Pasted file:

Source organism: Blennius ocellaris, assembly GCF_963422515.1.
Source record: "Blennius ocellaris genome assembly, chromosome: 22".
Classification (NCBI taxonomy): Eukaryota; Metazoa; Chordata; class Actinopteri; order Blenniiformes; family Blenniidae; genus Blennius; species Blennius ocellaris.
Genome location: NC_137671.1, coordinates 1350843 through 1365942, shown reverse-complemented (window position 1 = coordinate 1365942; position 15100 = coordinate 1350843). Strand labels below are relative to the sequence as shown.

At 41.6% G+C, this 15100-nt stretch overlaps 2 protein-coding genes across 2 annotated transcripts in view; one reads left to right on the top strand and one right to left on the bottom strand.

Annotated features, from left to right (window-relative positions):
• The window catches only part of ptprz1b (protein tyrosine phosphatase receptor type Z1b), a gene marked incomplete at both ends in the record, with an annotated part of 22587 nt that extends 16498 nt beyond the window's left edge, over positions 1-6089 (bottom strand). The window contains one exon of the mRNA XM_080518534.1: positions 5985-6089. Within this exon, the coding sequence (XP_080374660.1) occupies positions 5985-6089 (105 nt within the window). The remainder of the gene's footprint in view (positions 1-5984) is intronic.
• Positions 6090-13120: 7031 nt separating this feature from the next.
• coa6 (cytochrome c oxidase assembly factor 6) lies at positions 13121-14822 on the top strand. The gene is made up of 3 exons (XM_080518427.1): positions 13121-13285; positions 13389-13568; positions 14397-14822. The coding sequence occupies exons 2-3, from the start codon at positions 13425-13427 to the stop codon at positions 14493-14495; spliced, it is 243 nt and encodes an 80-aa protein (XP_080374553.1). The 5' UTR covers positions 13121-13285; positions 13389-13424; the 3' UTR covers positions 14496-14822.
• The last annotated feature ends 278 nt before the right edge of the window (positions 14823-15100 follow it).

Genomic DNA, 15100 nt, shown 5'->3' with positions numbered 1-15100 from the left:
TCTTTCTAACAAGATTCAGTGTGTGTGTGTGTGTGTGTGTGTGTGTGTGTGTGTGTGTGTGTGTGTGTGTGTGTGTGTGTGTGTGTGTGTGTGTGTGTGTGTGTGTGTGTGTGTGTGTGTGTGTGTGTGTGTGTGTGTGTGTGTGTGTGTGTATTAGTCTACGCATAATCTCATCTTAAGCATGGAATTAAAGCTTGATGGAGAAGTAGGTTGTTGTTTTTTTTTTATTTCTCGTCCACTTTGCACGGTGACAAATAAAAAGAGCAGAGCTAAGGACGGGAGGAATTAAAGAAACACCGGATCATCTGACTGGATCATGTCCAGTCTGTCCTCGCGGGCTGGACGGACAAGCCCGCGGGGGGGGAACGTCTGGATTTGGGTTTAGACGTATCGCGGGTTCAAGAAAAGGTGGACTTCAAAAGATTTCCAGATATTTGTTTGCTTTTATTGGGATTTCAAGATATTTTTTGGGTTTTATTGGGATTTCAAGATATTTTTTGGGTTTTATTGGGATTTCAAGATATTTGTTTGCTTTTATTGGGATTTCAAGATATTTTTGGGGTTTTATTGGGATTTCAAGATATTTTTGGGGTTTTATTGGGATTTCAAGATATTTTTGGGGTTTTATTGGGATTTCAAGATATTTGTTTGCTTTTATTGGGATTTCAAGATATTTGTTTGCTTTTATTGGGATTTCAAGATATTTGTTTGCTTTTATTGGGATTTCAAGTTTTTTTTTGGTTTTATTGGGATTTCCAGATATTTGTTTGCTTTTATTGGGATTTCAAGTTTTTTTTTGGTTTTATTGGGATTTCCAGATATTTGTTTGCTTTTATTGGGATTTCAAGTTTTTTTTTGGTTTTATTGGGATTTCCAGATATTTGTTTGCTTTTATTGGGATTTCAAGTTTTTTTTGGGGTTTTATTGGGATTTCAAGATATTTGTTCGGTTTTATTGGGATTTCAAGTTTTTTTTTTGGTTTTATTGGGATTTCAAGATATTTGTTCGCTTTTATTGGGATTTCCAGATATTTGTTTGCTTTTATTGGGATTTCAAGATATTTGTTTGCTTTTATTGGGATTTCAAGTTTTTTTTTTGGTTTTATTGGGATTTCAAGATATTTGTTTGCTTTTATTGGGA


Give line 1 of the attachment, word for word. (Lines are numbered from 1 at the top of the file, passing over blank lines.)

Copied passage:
Source organism: Blennius ocellaris, assembly GCF_963422515.1.